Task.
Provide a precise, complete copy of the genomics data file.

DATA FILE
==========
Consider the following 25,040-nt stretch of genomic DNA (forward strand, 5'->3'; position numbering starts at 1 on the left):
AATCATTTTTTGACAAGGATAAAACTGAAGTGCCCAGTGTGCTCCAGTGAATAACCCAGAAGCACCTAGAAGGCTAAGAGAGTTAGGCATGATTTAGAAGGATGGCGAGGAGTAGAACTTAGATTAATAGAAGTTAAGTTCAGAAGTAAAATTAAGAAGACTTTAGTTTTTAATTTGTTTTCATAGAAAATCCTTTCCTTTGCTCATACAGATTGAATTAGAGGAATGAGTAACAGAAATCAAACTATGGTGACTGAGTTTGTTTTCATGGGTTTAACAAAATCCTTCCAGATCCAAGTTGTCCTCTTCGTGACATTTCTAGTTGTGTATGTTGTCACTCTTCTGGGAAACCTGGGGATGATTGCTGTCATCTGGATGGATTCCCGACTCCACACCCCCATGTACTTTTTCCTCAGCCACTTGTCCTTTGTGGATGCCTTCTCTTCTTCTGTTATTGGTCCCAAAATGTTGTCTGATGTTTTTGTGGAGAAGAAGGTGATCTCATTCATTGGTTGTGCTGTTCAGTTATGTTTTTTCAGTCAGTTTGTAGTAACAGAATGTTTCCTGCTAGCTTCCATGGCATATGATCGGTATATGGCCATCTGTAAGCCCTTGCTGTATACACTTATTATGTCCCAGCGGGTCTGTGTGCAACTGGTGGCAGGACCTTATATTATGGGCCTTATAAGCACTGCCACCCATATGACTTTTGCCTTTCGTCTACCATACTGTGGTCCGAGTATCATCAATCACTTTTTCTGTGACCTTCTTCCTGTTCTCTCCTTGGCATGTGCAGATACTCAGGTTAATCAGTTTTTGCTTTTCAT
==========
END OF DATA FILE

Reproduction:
Consider the following 25,040-nt stretch of genomic DNA (forward strand, 5'->3'; position numbering starts at 1 on the left):
AATCATTTTTTGACAAGGATAAAACTGAAGTGCCCAGTGTGCTCCAGTGAATAACCCAGAAGCACCTAGAAGGCTAAGAGAGTTAGGCATGATTTAGAAGGATGGCGAGGAGTAGAACTTAGATTAATAGAAGTTAAGTTCAGAAGTAAAATTAAGAAGACTTTAGTTTTTAATTTGTTTTCATAGAAAATCCTTTCCTTTGCTCATACAGATTGAATTAGAGGAATGAGTAACAGAAATCAAACTATGGTGACTGAGTTTGTTTTCATGGGTTTAACAAAATCCTTCCAGATCCAAGTTGTCCTCTTCGTGACATTTCTAGTTGTGTATGTTGTCACTCTTCTGGGAAACCTGGGGATGATTGCTGTCATCTGGATGGATTCCCGACTCCACACCCCCATGTACTTTTTCCTCAGCCACTTGTCCTTTGTGGATGCCTTCTCTTCTTCTGTTATTGGTCCCAAAATGTTGTCTGATGTTTTTGTGGAGAAGAAGGTGATCTCATTCATTGGTTGTGCTGTTCAGTTATGTTTTTTCAGTCAGTTTGTAGTAACAGAATGTTTCCTGCTAGCTTCCATGGCATATGATCGGTATATGGCCATCTGTAAGCCCTTGCTGTATACACTTATTATGTCCCAGCGGGTCTGTGTGCAACTGGTGGCAGGACCTTATATTATGGGCCTTATAAGCACTGCCACCCATATGACTTTTGCCTTTCGTCTACCATACTGTGGTCCGAGTATCATCAATCACTTTTTCTGTGACCTTCTTCCTGTTCTCTCCTTGGCATGTGCAGATACTCAGGTTAATCAGTTTTTGCTTTTCAT